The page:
11 May, 2000
Level Ice Trials
May 11, 2000
Daily Data (20:30):
Air Temp. -8.69C 16.36F
True Wind Dir. 320
True Wind Speed 5 knots
USCGC Healy Facts:
Boats-2 LCVPs (Landing Craft Vehicle Personnel), 2 RHIBs (Rigid Hull Inflatable Boats
Aviation-2 HH-65 helicopters, flight deck, hangar, helo workshop and storeroom, aviation office
Inuit Language Lesson from Stevie Audlakiak and James Qillaq: Kalatik (kaw lawk' too): Good to eat
Mamautuk (ma mak' too): Boil (as in boiled meat)
It's a cold and blustery morning with winds around 28 knots creating poor visibility. Due to the weather, we will not continue our work on the multi-year ice floe. We will steam southwest instead to search for a first year floe having level ice around 125 cm thick. A couple of helicopter reconnaissance flights will be launched to search for an appropriate floe and, if possible, leads to it. On route, the Healy's engineers will be testing the Bow Wash System.
What are the Level Ice Trials and why are we testing in level ice? This is the question I asked Devinder Sodhi, U.S. Army Cold Regions Research and Engineering Laboratory (CRREL), Hanover, NH. Dr. Sodhi tells me that we are testing in level ice because it has a fairly constant thickness. If the ice thickness varies, then the speed of the ship is affected. If the ice thickness is constant and the speed of the Healy remains stable, then the capabilities of the ship can be identified in terms of speed at a given power level for a specified ice thickness.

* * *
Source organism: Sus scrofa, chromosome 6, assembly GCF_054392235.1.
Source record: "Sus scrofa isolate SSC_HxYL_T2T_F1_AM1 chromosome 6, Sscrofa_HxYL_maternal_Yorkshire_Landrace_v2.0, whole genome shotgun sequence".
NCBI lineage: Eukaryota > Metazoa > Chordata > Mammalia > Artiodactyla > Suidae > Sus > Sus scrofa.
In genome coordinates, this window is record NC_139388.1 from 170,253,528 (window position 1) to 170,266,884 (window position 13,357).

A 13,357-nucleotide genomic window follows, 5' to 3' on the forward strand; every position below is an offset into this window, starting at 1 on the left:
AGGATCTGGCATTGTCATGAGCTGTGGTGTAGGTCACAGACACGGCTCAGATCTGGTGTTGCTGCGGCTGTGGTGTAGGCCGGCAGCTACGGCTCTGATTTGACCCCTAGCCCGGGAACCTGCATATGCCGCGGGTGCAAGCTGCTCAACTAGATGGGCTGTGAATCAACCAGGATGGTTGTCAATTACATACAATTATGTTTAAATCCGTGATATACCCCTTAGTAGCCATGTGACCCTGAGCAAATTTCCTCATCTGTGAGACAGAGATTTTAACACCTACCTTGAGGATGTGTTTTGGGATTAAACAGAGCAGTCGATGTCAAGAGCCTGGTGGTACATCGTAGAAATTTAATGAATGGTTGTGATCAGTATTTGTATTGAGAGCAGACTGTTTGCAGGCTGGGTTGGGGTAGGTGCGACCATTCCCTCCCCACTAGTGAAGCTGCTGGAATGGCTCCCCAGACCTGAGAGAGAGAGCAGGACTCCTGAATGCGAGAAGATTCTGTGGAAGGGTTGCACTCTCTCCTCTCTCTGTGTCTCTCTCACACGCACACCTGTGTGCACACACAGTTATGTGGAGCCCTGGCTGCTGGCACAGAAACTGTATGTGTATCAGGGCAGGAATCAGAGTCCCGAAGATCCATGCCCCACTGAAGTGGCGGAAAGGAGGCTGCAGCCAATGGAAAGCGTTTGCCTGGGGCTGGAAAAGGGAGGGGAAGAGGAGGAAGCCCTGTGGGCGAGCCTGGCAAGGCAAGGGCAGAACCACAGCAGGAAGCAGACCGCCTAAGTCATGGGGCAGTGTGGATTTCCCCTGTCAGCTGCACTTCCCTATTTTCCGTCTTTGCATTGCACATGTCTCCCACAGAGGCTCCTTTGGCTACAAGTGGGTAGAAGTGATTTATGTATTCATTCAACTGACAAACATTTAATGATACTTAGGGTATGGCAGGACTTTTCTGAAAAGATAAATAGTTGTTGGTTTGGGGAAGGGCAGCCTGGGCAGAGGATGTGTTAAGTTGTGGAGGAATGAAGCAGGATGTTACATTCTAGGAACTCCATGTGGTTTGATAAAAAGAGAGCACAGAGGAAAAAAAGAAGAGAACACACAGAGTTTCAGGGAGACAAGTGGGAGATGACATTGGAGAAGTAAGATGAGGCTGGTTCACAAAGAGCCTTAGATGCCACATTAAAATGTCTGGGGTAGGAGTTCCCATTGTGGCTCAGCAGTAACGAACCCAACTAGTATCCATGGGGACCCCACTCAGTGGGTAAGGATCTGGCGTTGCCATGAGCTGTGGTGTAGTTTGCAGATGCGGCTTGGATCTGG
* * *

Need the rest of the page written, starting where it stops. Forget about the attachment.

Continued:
Level Ice Trials to date have been conducted in ice thicknesses ranging from 60 cm to 170 cm. Tests have occurred in ice 60 cm, 90 cm, 138 cm, and 170 cm thick. It is a question of power versus speed. The tests attempt to have the Healy maintain a constant power level in a parcticular ice thickness and then measure the ship's speed.
This is like driving a car and pushing the gas pedal at a constant level for differing inclines. The results are different speeds for different inclines. For example, let's suppose that a flat highway and a mountain road are both straight. Imagine driving on a flat highway or up a steep mountain road with your foot pushing the gas pedal to the floor. At full power, will your car move faster on a flat highway or climbing up the steep mountain road?
Thin ice could be compared to a small incline and thick ice could be compared to a steep incline. Under full power, the USCGC Healy travels at a speed of 12 knots in a 66-cm-thick ice sheet and 2.5 knots in an ice sheet that is 170-cm-thick. Similar to a flat highway, if there is no ice (open water), the Healy moves at a speed of about 17 knots under full power.
What does "full power" mean? It means that the throttle control is all the way up to number 10 and all 4 engines are running. It's like flooring the gas pedal in a car.
So far tests at full power, two thirds, one half, one third, one fourth, and very low power have been conducted. Because all data is preliminary, it is unavailable for distribution at this time.
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